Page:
There was another layer of complication, though. For generations there had been this dance, this untaught approach to courtship. Women generally had to express their interest in men through body language–the right smile, the right eyes, the right posture, even the right blush and the right pupil dilation (the reason for a lot of makeup–eye shadow reduces glare on the eyes and so enhances pupil dilation, suggesting arousal)–and men had to recognize the interest and make a move. That was still residually true in the sixties and beyond. There is a joke in the movie Tootsie, in which the gorgeous girl Julie confides to elderly Dorothy Michaels that she just wishes the nonsense would go away and a guy would just walk up and say he found her attractive and would like to sleep with her, and then Dorothy Michaels transforms into her true self, Michael Dorsey, catches Julie at a party, and says exactly what she said she wanted the guy to say–and gets a drink in his face (or maybe slapped, it’s been a lot of years). That was 1982, two decades after our supposed sexual revolution began, and it was still expected that a girl would keep silent about her interest and show signs by body language, and a guy would recognize the signs and make an approach. Faint heart never won fair maiden was the old saying, so boldness was expected.
There’s another complication that gets everyone in trouble, and that is that it is not at all unusual for human bodies to want one thing while human minds want something completely different. So you see a guy, and something inside you says, “That guy is hot.” You answer. You say to yourself that you’ve heard he’s a creep, he’s not your type, you’re in a relationship, this would be a very bad idea–but your body isn’t listening, it’s busy sending signals to that guy inviting him to make a move. It is of course an unwelcome move–your mind will very quickly put him in his place, and leave him wondering how he so misread you.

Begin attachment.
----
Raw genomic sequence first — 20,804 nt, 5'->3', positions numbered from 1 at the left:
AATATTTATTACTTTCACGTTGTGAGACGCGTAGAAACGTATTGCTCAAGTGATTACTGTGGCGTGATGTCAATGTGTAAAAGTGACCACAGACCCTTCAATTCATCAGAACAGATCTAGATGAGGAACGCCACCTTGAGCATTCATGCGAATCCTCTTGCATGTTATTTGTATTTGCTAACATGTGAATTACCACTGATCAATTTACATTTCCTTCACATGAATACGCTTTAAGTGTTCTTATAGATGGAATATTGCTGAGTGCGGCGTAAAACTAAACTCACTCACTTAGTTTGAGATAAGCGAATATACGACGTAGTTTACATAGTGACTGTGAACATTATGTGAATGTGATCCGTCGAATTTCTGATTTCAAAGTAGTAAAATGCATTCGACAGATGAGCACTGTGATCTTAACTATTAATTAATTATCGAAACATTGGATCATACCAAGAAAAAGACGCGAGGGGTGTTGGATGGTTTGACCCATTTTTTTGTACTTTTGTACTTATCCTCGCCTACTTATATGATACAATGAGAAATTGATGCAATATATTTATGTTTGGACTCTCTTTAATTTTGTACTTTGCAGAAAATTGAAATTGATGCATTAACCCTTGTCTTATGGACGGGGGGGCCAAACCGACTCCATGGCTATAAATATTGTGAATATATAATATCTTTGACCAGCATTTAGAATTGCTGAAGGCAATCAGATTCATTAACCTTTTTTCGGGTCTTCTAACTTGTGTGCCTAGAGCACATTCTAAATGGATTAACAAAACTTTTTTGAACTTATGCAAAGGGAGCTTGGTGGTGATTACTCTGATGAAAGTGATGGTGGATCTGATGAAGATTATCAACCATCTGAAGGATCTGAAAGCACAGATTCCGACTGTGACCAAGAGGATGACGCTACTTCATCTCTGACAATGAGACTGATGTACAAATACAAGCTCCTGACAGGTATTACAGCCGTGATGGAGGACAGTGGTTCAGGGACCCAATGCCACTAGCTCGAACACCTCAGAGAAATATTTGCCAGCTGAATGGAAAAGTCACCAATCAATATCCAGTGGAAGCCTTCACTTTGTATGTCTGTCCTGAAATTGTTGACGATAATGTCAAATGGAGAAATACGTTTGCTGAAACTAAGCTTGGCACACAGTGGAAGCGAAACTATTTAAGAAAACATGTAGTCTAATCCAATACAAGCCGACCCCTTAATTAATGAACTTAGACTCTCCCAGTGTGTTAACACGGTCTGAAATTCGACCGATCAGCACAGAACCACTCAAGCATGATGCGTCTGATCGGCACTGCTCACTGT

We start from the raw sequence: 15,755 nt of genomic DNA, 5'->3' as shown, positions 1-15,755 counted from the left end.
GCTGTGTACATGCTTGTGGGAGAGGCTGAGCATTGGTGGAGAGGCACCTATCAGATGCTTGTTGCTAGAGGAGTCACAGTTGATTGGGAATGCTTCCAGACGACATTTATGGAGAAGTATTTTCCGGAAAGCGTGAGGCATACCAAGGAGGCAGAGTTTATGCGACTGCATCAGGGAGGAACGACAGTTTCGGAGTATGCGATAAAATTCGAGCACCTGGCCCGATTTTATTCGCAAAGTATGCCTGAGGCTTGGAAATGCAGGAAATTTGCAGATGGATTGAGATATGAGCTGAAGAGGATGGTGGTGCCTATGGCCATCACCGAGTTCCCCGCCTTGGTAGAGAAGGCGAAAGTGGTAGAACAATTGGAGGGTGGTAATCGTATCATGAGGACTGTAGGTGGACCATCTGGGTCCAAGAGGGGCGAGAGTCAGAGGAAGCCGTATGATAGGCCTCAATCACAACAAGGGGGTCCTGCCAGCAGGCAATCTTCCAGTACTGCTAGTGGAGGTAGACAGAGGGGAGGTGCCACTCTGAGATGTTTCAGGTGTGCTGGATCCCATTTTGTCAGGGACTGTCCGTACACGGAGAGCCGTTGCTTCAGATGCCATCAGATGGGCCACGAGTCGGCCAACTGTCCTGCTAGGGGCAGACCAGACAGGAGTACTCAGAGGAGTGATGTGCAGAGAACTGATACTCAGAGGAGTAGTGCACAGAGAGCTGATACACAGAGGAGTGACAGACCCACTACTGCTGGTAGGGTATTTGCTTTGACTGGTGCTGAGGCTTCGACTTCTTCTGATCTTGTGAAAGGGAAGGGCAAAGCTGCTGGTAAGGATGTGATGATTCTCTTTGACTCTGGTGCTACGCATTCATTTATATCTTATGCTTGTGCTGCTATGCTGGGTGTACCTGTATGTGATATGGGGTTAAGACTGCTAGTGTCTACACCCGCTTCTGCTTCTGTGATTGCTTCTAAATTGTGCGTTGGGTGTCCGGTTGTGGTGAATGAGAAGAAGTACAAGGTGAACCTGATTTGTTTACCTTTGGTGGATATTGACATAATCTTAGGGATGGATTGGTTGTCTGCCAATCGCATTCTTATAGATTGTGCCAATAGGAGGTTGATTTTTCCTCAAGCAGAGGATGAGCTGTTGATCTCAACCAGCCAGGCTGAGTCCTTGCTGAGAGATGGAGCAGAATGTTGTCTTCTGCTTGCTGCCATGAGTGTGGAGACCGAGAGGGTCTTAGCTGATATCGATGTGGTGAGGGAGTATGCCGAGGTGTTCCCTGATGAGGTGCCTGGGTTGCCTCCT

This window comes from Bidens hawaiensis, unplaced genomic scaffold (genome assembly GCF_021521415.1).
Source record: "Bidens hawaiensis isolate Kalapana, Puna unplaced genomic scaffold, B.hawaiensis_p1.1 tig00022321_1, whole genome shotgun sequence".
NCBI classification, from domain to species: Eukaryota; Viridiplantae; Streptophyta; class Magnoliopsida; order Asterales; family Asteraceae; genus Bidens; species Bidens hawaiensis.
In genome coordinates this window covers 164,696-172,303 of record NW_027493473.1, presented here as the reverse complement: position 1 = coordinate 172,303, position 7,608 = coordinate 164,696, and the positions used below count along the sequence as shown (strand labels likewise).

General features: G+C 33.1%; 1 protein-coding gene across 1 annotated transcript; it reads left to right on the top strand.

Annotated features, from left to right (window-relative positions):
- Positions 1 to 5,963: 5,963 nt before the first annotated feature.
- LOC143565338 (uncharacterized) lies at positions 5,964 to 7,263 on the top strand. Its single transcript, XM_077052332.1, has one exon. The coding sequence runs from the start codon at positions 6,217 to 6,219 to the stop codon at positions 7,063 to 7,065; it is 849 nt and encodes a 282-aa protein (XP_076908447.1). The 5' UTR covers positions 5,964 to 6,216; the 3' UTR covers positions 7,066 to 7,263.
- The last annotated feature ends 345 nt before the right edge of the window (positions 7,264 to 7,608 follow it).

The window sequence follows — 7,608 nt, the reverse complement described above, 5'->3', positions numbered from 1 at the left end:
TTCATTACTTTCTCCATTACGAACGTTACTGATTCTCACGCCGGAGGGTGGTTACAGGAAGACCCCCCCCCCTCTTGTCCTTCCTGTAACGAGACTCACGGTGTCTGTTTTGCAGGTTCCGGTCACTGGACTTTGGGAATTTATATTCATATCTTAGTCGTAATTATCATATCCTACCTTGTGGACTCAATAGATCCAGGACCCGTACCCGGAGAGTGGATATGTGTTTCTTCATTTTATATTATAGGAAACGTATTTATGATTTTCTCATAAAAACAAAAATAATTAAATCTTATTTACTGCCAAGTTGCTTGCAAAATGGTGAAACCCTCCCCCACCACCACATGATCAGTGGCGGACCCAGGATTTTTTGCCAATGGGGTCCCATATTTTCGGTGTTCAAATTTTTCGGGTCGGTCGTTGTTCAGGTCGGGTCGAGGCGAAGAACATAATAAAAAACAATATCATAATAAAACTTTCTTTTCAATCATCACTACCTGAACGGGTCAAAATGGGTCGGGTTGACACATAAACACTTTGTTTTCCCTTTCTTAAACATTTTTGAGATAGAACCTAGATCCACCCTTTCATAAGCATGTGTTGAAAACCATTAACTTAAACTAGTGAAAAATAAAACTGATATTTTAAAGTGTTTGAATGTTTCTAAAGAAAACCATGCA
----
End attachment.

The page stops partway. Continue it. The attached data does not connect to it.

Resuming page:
Most of the men who have been accused come out of that generation. They believe that women want to have sex with them because their positions of power and wealth have inflated their egos (not to mention having brought women out of the woodwork for whom that actually is an aphrodisiac), and they are looking for the signs. Women, meanwhile, have learned to flirt a bit when they want something from a man–a job, a loan, a dinner invitation, a sales contract–and those smiles and friendly words are at least confusing. So a man approaches a woman looking for something to happen, the woman inadvertently sends something that looks like a signal, the man moves in boldly, and we have a sexual Harassment claim.
And the world has changed. I don’t know how it works now, but thankfully I’m too old and too long married to need to know any of that. Some other system has fallen into place–but these men who grew up under the old system don’t know the new one, and they’ve been using the old one for so long and getting it wrong so often that they have a trail of sexual Harassment incidents in their wake. What back in the sixties and seventies probably would have been written off as “that’s just the way it works” (I’m not saying it should have been, only that it was) is now completely unacceptable behavior and you should have known better despite the fact that there is no one to teach you the new rules.
A lot of what some of them did was beyond the boundaries always. Bill Clinton certainly thought himself irresistible, but he also apparently raped a woman. Sometimes the lines are clear; sometimes they are less so.
I’m not going to speak to any specific case, but it seems to me that a lot particularly of older men are being charged with acting in ways that were probably not thought inappropriate in the times and places in which they came of age. We would like them to learn behavior we consider appropriate now, but to expect them to have known it retroactively over the decades is a bit much. Probably more than half the men in the United States over the age of twelve have at some point or another acted toward a woman in a manner she considered inappropriate and harrassing. We can’t really incarcerate all of us.